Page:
Regulatory B Cells in the Amelioration of Immune-mediated Periodontal Disease

Principal Investigator/Project Director

Xiaozhe Han

Colleges / Centers

College of Dental Medicine


National Institutes of Health

Start Date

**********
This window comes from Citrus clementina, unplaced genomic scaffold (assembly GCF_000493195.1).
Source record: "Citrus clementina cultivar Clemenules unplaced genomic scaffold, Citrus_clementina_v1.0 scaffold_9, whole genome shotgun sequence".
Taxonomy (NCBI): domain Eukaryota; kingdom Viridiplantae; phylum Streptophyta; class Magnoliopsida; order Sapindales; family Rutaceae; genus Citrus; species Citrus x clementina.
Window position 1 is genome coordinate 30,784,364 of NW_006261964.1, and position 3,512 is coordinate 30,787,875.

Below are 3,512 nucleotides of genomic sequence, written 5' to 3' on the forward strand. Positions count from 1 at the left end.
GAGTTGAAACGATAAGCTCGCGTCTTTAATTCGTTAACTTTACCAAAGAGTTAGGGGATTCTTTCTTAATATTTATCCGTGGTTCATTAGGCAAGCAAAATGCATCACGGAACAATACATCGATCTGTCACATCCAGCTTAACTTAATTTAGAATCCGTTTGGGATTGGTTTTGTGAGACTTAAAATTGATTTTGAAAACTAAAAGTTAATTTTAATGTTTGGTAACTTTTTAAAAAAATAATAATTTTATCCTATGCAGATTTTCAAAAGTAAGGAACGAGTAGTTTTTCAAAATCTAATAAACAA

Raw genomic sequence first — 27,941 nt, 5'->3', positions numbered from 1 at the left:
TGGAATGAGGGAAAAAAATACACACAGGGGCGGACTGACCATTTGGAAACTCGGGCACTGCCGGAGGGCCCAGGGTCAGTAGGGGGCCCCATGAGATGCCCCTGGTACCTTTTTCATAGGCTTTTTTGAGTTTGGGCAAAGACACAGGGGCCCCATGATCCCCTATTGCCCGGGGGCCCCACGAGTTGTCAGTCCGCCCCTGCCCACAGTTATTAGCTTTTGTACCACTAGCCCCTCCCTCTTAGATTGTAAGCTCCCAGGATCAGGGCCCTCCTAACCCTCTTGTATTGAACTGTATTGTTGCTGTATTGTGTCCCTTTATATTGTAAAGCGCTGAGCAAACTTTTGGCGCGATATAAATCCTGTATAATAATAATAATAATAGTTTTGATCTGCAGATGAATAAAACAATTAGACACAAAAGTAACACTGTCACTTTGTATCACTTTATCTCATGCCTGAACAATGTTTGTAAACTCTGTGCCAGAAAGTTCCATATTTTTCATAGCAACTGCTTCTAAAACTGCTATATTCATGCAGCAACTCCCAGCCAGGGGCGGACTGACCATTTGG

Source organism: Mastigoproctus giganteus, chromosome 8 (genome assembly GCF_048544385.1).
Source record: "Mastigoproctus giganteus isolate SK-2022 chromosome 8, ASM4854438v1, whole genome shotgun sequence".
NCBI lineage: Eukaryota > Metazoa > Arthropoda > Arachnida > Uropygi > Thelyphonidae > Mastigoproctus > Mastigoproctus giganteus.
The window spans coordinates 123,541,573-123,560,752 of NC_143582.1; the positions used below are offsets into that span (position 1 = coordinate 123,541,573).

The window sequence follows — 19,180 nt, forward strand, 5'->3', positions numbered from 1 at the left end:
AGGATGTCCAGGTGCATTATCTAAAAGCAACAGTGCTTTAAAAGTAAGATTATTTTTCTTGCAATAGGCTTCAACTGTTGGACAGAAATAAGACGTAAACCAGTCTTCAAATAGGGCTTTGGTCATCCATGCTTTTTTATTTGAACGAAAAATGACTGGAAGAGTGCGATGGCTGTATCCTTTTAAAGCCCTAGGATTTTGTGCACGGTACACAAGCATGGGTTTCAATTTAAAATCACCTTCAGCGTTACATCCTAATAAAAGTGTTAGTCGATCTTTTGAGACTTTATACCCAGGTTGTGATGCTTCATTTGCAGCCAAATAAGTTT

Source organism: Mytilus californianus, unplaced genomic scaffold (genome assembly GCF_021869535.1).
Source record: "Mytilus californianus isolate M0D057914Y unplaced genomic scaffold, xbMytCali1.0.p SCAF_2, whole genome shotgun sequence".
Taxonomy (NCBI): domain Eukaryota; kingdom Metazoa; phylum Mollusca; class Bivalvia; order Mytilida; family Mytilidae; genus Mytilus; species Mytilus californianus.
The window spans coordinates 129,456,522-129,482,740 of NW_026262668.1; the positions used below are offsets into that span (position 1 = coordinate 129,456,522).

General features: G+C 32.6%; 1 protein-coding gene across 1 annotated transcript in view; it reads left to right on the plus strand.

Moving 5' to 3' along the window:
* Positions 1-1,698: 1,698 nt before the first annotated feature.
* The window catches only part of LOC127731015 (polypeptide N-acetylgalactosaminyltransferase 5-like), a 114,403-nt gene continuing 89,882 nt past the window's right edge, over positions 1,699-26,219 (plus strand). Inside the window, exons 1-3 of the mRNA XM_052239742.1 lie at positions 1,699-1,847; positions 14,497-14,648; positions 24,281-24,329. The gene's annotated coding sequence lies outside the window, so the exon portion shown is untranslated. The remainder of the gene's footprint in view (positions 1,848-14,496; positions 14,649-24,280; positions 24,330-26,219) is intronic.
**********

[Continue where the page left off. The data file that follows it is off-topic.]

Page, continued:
This application is for the competitive renewal of our current R01 grant titled “Regulatory B cells in the amelioration of immune-mediated periodontal disease”, which has produced a total of 23 related publications so far. Our studies have focused on the anti-inflammatory role of B10 cells in periodontal disease tissue destruction and bone resorption. Specifically, we demonstrated that B10 cells can be activated and expanded following triggering by specific TLR signaling and co-stimulatory molecules and thereby inhibit local inflammation and bone loss in experimental periodontitis in vivo. The observed anti-inflammatory effects are associated with IL-10 secretion by B10 cells. While substantiating the anti-inflammatory actions of these cells, the potential role of B10 cells in the resolution of inflammation is largely unknown. Our recent data using multiphoton intravital microscopy demonstrated co-localization of monocytes/ macrophages with transferred B10 cells in gingival tissue of LPSinduced gingivitis. In vitro, the expression level of PD-L1 was elevated in activated B10 cells from mouse splenocytes or human peripheral blood mononuclear cells (PBMC). Co-culture of activated B10 cells with monocytic cell line (THP-1)-derived macrophages up-regulated PD-1 expression onmacrophages and increased the production of specialized pro-resolving mediators (SPM) by macrophages. These effects were diminished when direct contact between B10 and macrophages was blocked. Together with the previously published findings by others, we hypothesize that i) activated B10 cells induce pro-resolving macrophage differentiation and specialized pro-resolving mediators (SPM) production via PD-L1/PD-1 ligation, and that ii) actions of SPM derived from B10-macrophage interaction enhance both B10 cell differentiation to antibody-secreting cells and pro-resolving macrophage function to promote inflammation resolution. In this proposal, we will first determine the role of PD-L1/PD-1 ligation on B10-mediated regulation of macrophage phenotype switch and production of lipid mediators using B10-macrophage co-cultures and animal model of experimental periodontitis with adoptive B10 cell transfer (Aim 1); Then the actions of SPM on B10 differentiation during B10-macrophage interaction will be determined, together with their effects on B cell mediated pathogen clearance, and inhibition of gingival inflammation and periodontal bone loss (Aim 2); Thirdly, B10-macrophage interaction on pro-resolving macrophages function, neutrophil activity, and the subsequent resolution of periodontal inflammation will be determined (Aim 3). Successful completion of this project will generate conceptual advances in our understanding of the immune regulatory cell-cell interactions and their impact on the resolution of inflammation. If our hypothesis is correct, these studies will broaden our insights into the potential role of immune checkpoint molecules PD-L1/PD-1 in the resolution of inflammation in periodontal disease, as well as other immune-mediated osteolytic conditions such as osteoporosis or rheumatoid arthritis.

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